KINGSPORT — The city’s Board of Education has gone on record in support of loosening the restrictions on using older school buses, as long as they can still pass inspections.
In addition, the BOE at its Thursday night meeting learned that meetings have been set up for Innovation Academy of Northeast Tennessee teachers and parents.
The meetings come in the aftermath of the board’s decision last month to withdraw from the joint Sullivan County-city STEM program at the end of the current school year.
The meeting for city teachers from IA will be today at the Administrative Support Center, while the parent meeting will be in the same location at 5:30 p.m., Thursday, Dec. 12.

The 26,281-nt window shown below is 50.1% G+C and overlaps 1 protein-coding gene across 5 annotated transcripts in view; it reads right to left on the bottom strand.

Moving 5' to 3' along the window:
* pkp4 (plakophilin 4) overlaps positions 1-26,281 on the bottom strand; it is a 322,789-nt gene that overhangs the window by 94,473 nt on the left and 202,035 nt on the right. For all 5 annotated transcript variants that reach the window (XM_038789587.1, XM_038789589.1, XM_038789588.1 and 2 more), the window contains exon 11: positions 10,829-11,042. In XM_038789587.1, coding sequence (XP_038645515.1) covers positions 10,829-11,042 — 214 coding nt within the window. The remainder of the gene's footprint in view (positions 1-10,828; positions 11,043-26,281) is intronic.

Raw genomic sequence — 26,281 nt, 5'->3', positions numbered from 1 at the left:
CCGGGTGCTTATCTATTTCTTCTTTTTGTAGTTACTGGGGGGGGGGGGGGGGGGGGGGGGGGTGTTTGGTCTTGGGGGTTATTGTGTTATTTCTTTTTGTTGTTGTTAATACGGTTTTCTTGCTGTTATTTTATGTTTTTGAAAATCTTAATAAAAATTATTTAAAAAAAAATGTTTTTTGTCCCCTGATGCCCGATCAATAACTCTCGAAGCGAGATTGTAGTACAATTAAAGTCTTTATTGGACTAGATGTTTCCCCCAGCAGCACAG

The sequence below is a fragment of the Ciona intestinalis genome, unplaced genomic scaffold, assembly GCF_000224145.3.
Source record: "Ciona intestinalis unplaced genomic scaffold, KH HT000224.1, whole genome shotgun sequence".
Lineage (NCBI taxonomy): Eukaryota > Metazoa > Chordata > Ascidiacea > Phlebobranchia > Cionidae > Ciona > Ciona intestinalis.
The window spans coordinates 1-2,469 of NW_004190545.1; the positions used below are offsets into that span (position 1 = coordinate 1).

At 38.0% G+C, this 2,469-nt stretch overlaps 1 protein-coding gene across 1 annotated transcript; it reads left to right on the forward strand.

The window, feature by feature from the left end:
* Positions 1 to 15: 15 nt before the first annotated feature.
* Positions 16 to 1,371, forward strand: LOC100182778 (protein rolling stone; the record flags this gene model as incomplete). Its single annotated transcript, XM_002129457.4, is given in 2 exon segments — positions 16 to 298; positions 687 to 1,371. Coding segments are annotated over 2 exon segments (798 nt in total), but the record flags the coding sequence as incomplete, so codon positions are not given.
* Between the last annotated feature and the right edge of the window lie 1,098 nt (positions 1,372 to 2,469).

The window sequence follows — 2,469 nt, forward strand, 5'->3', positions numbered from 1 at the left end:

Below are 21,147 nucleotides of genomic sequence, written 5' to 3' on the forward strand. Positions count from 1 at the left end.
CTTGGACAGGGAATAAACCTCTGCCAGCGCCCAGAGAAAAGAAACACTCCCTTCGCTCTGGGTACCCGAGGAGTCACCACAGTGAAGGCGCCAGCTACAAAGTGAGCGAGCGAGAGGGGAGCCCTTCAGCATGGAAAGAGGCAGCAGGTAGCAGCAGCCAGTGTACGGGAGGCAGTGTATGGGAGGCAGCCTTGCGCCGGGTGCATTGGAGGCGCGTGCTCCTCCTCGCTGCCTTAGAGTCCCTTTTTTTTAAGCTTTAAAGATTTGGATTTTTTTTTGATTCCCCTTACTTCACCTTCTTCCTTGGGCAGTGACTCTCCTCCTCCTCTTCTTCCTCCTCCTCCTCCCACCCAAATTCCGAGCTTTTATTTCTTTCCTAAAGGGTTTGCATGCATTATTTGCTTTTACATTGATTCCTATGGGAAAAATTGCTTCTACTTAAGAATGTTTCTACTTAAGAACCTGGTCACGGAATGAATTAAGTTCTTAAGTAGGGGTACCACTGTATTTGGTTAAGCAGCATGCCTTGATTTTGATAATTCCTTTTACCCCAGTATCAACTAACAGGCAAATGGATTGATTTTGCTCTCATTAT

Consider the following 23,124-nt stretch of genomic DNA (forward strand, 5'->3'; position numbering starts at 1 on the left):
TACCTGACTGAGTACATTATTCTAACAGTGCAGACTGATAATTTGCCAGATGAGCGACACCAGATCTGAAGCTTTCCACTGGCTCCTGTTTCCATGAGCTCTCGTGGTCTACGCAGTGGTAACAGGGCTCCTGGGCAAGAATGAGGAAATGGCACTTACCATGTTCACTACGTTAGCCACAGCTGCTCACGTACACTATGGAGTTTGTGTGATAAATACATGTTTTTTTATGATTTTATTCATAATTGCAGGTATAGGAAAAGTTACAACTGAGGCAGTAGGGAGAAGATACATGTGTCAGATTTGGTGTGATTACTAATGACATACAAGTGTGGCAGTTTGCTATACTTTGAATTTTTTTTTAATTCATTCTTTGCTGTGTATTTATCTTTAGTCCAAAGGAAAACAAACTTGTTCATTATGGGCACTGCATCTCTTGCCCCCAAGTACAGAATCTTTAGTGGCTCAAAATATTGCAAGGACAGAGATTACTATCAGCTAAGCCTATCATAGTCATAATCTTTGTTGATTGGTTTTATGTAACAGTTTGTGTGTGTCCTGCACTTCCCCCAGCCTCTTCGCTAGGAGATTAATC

The school bus resolution, recommended by the Tennessee School Boards Association, urges a change in Tennessee law that says school buses can transport students up to 200,000 miles over 15 years or for that distance over 17 years with twice-a-year inspections by the Department of Safety.
The resolution calls for the state “to eliminate or at the very least increase the caps on school buses to enable districts to run them as long as they are safe and passing inspections conducted by the Department of Safety.”
Superintendent Lyle Ailshie said each bus costs the city system about $100,000 and that three buses at the end of this school year and two at the end of the next must be replaced under the current state law.
BOE member Andy King said that translates to spending more than $500,000 over two years that could be delayed.
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